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Who's Who in 'The Last Queen'?

14 May 2024

Ahead of Jean-Marc Rochette's next appearance at VanCAF, come meet some of the real-life figures who helped inspire (and even feature in) The Last Queen!

(Originally published in French by Casterman, translated by Edward Gauvin.)

In The Last Queen we meet... 

Jane Poupelet (1874-1932)
Jane Poupelet in the Studio for Portrait Mask, 1918. Rue89Bordeaux

This former student at Bordeaux’s Academy of Fine Arts kept company with Auguste Rodin and Antoine Bourdelle in Paris and made her name as a sculptress of animals. She and American sculptress Anna Ladd would go on to create new faces for the gueules cassées, soldiers who had been disfigured during World War I. These two facets of her life can be found in the character of Jeanne, who becomes the lover of the book’s protagonist, Édouard Roux.

Aristide Bruant (1851-1925)
Aristide Bruant by Nadar, ca. 1898.

This famous singer-songwriter delivers his hit "Dans la rue" in The Last Queen. A king of slang, Bruant purchased the famous Montmartre cabaret Au Lapin agile in 1913, and it features as a setting in this book, providing an occasion for a winking cameo of animal sculptor François Pompon, creator of a famous statue of a polar bear.

Jean Cocteau (1889-1963)
Jean Cocteau, 1923.

This highly gifted poet makes a notable appearance in The Last Queen. At the opening for a gallery show, he lauds with his flamboyant words the sculpture of a bear made by Jeanne, the “fairy.” Rochette had fun cobbling this speech together from various well-known quotes by the writer. Rochette depicts Pablo Picasso by Cocteau’s side: it is said these two artists were the only two to be found in the funeral procession of Chaïm Soutine, whom Rochette admires greatly.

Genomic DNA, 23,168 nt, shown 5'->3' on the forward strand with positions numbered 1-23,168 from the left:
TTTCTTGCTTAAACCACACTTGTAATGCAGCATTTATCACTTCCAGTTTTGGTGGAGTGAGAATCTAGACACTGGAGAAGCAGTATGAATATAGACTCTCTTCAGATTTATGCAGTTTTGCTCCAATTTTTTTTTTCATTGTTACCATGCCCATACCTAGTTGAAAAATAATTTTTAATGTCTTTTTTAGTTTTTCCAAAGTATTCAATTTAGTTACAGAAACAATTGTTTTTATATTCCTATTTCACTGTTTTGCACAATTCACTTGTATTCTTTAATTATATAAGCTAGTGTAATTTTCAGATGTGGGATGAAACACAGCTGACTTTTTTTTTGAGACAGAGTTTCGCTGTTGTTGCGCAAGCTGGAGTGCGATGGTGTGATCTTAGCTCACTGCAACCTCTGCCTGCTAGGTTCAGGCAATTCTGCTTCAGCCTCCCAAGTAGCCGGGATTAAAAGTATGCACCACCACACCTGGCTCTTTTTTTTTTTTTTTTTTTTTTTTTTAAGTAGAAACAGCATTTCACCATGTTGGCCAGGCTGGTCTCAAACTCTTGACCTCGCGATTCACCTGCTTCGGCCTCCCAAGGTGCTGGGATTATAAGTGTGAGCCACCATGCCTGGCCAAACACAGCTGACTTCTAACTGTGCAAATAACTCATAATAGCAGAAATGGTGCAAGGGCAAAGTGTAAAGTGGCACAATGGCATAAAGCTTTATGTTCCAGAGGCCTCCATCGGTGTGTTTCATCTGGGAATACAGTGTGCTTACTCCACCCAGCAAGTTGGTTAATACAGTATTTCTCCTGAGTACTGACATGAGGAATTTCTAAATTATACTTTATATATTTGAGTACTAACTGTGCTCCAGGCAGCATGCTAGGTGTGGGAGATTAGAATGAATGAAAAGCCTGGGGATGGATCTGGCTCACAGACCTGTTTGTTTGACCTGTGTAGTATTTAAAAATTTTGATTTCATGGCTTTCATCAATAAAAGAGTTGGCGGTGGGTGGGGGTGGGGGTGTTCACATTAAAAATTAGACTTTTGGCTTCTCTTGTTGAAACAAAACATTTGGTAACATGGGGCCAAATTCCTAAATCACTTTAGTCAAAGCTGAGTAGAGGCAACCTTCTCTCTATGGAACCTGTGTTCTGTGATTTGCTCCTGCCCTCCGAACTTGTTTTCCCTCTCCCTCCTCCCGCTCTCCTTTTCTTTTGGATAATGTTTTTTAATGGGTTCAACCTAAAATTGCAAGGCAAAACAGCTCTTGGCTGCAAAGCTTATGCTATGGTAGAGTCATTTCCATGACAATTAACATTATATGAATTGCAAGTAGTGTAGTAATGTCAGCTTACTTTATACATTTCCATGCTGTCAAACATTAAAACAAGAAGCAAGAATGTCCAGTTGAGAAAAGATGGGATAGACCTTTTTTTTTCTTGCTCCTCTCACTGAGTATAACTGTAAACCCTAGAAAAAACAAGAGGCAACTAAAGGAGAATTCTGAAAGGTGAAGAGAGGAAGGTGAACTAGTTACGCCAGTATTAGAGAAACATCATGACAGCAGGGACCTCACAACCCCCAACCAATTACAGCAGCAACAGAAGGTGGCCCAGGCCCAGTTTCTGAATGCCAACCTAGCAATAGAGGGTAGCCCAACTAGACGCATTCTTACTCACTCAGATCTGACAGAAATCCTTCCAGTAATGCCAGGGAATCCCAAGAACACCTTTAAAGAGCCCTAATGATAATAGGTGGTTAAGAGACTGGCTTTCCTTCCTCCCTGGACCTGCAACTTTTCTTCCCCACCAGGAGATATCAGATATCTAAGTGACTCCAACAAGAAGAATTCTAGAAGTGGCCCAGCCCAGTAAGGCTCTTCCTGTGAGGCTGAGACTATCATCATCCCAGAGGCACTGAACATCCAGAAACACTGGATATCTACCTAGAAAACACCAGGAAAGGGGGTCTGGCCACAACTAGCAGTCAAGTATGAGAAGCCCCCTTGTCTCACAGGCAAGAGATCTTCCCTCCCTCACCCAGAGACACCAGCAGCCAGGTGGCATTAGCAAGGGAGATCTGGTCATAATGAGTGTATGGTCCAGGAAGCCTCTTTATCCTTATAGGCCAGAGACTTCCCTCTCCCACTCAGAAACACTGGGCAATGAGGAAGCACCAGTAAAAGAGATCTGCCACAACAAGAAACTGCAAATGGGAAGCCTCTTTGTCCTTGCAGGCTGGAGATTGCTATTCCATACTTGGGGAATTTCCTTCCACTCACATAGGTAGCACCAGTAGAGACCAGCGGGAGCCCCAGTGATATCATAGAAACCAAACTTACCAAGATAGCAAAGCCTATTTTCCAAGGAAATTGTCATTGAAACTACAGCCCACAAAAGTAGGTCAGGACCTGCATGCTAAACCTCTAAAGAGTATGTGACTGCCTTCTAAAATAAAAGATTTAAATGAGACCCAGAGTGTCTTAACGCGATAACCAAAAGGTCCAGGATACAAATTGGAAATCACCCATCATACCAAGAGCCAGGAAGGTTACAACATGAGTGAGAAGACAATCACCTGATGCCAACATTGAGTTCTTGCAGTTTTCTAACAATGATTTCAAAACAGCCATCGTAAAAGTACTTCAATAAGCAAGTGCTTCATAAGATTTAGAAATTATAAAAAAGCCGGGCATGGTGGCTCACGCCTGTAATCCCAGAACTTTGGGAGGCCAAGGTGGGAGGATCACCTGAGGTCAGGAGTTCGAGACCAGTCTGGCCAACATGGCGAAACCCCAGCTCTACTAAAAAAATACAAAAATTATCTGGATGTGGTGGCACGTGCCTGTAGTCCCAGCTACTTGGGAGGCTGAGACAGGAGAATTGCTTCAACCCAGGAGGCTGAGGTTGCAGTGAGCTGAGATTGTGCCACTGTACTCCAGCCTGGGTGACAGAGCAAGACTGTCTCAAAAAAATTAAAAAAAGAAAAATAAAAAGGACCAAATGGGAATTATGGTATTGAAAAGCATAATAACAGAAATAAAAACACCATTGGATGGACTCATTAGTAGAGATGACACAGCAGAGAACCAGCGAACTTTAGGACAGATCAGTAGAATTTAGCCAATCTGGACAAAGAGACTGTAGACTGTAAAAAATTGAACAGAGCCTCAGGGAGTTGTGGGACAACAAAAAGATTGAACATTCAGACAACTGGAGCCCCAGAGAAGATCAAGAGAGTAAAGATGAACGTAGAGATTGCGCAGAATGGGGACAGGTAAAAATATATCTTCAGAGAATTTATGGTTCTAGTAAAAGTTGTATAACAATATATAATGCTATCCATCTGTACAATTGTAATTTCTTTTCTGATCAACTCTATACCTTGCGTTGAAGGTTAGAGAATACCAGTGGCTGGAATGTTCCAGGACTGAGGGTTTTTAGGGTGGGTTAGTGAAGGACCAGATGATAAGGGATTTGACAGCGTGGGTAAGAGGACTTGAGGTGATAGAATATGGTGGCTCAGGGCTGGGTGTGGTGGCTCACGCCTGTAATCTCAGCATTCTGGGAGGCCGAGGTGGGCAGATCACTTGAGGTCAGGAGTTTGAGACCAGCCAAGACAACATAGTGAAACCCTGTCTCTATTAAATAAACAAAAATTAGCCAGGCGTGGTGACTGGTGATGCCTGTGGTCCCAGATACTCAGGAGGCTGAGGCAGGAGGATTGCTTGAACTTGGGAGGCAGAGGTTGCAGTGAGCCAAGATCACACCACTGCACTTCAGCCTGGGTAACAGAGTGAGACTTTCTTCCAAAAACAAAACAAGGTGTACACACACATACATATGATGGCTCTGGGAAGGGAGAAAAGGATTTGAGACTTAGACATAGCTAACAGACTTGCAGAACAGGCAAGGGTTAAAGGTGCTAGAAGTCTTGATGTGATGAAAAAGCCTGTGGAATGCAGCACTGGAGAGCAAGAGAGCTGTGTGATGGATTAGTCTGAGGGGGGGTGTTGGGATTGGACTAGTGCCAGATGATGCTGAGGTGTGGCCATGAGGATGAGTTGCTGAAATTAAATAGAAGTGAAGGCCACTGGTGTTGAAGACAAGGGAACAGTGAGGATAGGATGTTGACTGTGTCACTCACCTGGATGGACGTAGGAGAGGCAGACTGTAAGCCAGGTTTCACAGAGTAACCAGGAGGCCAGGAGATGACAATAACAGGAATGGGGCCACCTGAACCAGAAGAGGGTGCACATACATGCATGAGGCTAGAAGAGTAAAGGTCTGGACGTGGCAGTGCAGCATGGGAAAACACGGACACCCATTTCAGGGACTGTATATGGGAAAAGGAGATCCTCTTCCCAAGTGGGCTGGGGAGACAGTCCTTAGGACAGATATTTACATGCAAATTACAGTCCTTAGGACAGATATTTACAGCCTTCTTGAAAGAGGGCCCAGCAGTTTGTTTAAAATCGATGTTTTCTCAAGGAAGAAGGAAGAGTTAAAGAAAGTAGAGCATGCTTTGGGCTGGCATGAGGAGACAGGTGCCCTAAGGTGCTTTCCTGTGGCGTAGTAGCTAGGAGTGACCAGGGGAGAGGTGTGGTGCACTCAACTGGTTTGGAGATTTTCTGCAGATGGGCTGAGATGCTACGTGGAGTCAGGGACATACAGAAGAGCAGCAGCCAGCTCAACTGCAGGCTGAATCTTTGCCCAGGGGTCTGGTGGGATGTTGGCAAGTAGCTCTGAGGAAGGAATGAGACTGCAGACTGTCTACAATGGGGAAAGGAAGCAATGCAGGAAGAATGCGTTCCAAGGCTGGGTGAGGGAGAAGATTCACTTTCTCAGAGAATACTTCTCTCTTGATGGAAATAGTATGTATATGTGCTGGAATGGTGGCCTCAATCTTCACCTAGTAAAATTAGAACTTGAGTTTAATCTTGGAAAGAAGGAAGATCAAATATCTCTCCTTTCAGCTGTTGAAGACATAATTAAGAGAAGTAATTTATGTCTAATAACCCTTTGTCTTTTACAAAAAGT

JEAN-MARC ROCHETTE was meant for a life as a mountain guide but left the climbing world in 1976 after a serious accident sustained from falling rock. He then began a career as a comics creator, working with the Grenoble-based anti-nuclear newspaper Le Casse-noix (The Nutcracker), and publishing in such magazines as Actuel, L’Écho des savanes, (A Suivre), L’Équipe, and Okapi.
Among his most famous works were the series Edmond le cochon (Edmond the Pig) and Snowpiercer, adapted for the screen in 2013 by Korean director Bong Joon-ho. After seven years in Berlin (2009 - 2016), where he devoted himself almost exclusively to painting, and several shows in France and Germany, Jean-Marc Rochette returned to France. Meanwhile, Terminus was released in 2015, bringing an end to the Snowpiercer saga before it was given new life in Extinctions, a prequel series in collaboration with Eisner-nominated writer Matz (The Killer). Two volumes have appeared so far.
However, the Rochette renaissance then found the artist devoting himself to projects of a more personal nature. The release of Altitude in 2018 was a genuine event for press and public alike. One year later, Le Loup became a bestselling graphic novel translated into over 10 languages, confirming the anointment of Jean-Marc Rochette as one of the most important contemporary comics creators.
The Last Queen is very likely his most personal project to date. It celebrates a landscape dear to him and probes subjects he is passionate about: the mountains, the balance between humans and nature... However, with The Last Queen, Rochette also surprises us, for it is first and foremost a beautiful love story.
For a few years now, Jean-Marc Rochette has made his home in the Vallée du Vénéon, deep in the Écrins national park.

The Last Queen is out now in the UK, and available for pre-order in North America (release date May 28th)!